Statue of Sir Raffles, Merlion, Boat Quay and Clarke Quay
Raffles Place is the birthplace of Singapore where all economic activities started here since Sir Stamford Raffles found this little island known as Singapura. Raffles place is located at the southern bank of the Singapore River (aka Commercial Square prior to 1858). This place used to be the heart of Singapore where ships docked at the harbour and the little boats known as sampans bringing the cargo in and out to the warehouses that lies along the places now known as Boat Quay and Clark Quay. Click here for a YouTube video archive (starting from 05:34) of the historical place filmed in 1938. Singapore in its early days (before independence) was the entrepot in South East Asia due to its strategic location for the shipping industry. The modern day Raffles Place still is the heart of Singapore where the financial and political institutions are located but the buzz of the enterpot activities are long gone after the clean up of the Singapore River in the early 1970s. Today, you will be able to see the various bronze statues commissioned by Singapore Tourism Board (STB) replicating the true life scenes from the good old days of Raffles Place.
Aptly this is where you will find the Statue of Sir Stamford Raffles (picture above) beside the Victoria Theatre to recognise the vision of the man who founded Singapore. The statue is erected at the spot believed to be where he first landed Singapore and behind him are skyscrapers that are the symbol of Singapore’s success and prosperity.
The Fullerton Hotel Singapore is a five-star boutique hotel located near the mouth of the Singapore River. Its Neo-classical architecture is stunning and is one of the most recognised buildings that associated with Singapore. It was originally known as The Fullerton Building, which was the General Post Office Building in its early days.
Right in front of Fullerton Hotel facing the sea is the Singapore tourism icon, the Merlion, which is an imaginary creature with the head of a lion and the body of a fish with water constantly pumping out from its mouth towards the sea. From here you can take scenic pictures of the Esplanade (the unofficial names is the “Durians”) and backdrop of the Marina and Suntec City. It is also here that you can witness the frenzy construction of the Marina Bay Sands casino right across of the water. It will be a wonderful sight when the latter is completed in 2010.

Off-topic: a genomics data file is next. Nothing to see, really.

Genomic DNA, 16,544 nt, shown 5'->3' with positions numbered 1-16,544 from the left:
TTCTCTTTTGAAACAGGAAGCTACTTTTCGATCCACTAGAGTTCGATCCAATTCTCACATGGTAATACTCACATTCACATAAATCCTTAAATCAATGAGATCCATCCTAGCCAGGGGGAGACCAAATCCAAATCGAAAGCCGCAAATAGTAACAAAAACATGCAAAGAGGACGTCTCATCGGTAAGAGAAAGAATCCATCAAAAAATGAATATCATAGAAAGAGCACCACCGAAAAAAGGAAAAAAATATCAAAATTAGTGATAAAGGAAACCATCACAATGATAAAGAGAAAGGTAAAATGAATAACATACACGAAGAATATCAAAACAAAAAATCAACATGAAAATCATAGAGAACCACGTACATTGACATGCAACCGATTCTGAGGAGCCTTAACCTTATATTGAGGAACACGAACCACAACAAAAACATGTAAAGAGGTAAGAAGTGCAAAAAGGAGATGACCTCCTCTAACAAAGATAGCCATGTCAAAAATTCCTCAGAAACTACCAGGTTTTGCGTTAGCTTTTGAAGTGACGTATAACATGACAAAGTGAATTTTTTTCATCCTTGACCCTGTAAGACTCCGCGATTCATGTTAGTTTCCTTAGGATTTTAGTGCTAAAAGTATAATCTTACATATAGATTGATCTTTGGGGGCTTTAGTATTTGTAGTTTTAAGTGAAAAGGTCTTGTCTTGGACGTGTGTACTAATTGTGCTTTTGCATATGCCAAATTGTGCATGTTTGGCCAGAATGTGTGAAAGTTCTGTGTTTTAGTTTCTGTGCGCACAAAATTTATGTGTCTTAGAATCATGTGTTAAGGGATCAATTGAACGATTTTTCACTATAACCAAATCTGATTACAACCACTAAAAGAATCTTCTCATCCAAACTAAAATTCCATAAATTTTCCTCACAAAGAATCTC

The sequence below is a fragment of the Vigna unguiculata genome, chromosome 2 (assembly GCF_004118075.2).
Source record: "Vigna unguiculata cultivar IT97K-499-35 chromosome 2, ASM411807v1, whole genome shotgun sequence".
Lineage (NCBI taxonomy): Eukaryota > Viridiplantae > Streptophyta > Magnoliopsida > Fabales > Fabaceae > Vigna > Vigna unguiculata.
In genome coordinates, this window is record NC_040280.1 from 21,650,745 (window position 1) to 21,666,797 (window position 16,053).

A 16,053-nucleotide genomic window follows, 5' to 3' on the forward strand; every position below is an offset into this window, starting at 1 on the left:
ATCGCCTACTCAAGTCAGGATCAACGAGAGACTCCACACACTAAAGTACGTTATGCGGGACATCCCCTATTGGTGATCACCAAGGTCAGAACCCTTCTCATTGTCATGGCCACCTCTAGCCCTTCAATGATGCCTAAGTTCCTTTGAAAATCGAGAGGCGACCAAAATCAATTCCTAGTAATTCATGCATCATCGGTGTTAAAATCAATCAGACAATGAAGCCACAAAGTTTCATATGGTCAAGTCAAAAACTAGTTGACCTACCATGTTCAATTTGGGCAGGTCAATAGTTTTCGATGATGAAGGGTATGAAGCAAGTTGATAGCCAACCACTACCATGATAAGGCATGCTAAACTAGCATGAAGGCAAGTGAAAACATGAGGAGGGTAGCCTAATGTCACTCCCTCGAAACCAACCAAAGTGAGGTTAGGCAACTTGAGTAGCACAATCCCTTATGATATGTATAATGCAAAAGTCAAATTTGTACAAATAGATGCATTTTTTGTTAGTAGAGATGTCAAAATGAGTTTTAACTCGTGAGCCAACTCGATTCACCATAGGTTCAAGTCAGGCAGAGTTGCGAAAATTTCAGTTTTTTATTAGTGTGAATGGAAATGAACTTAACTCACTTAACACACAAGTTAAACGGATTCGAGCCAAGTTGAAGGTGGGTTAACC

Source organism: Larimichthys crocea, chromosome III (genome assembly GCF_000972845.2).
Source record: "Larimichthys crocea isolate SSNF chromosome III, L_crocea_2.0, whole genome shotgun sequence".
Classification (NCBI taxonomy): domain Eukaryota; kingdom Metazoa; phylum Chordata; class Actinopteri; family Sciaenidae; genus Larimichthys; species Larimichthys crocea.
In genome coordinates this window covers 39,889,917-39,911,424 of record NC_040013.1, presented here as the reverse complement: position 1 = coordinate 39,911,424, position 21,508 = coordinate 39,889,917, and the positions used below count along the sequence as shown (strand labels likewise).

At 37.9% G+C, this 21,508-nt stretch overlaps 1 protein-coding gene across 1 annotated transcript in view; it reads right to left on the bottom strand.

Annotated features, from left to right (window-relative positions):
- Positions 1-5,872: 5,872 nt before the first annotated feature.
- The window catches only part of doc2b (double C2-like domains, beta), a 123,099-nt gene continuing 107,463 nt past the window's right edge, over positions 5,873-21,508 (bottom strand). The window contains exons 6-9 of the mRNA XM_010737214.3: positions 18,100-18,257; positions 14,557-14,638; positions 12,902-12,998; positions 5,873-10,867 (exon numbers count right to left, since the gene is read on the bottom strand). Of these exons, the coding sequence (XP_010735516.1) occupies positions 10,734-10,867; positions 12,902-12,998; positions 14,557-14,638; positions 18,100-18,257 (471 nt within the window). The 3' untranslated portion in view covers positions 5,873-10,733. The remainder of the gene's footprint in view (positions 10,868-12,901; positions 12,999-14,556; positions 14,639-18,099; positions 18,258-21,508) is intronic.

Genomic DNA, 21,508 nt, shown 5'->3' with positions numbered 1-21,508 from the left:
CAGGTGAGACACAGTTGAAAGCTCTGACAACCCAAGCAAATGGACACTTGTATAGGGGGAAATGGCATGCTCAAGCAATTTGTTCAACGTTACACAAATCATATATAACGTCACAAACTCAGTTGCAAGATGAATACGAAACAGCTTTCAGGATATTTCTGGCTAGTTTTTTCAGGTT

Present day Boat Quay is located at the southern side of Singapore River where rows of waterfront restaurants and bars are located. To take pictures of Boat Quay, you need to walk along the northern side of the river to admire the charming Boat Quay with the beautiful skyscrapers as the backdrop. Bumboat ride (30min) can be hired here to cruise along the Singapore river and we were told that the scenes you see from the land cannot even be compared to what you see from down the river.
Clarke Quay is roughly defined by the section between the ColeMann Bridge and Read Bridge where shops and restaurants lie along the river banks. Featuring five blocks of restored warehouses, Clarke Quay offers a quirky alternative to mainstream attractions, with second-hand and antique shops and restaurants with an amazing array of F&B options. In the evenings, dance clubs and pubs come alive with music from the 1960s to the present. The colourful building located at the Clark Quay is the MICA building (aka Old Hill Street Police Station) was erected in 1934 to house the Hill Street Police Station and Barracks. It was gazetted as a national monument in 1998. The ground floor is opened to public and houses a number of art galleries. Across the road from MICA building, you can get your dose of adrenaline rush with the G-Max Reverse Bungy! More revelation on the night life of Clarke Quay can be found here.
How to get there?
Take the MRT to the Raffles Place Station, after completing the tour, you may wish to take the train from the Clarke Quay station.
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Last updated on Dec 2009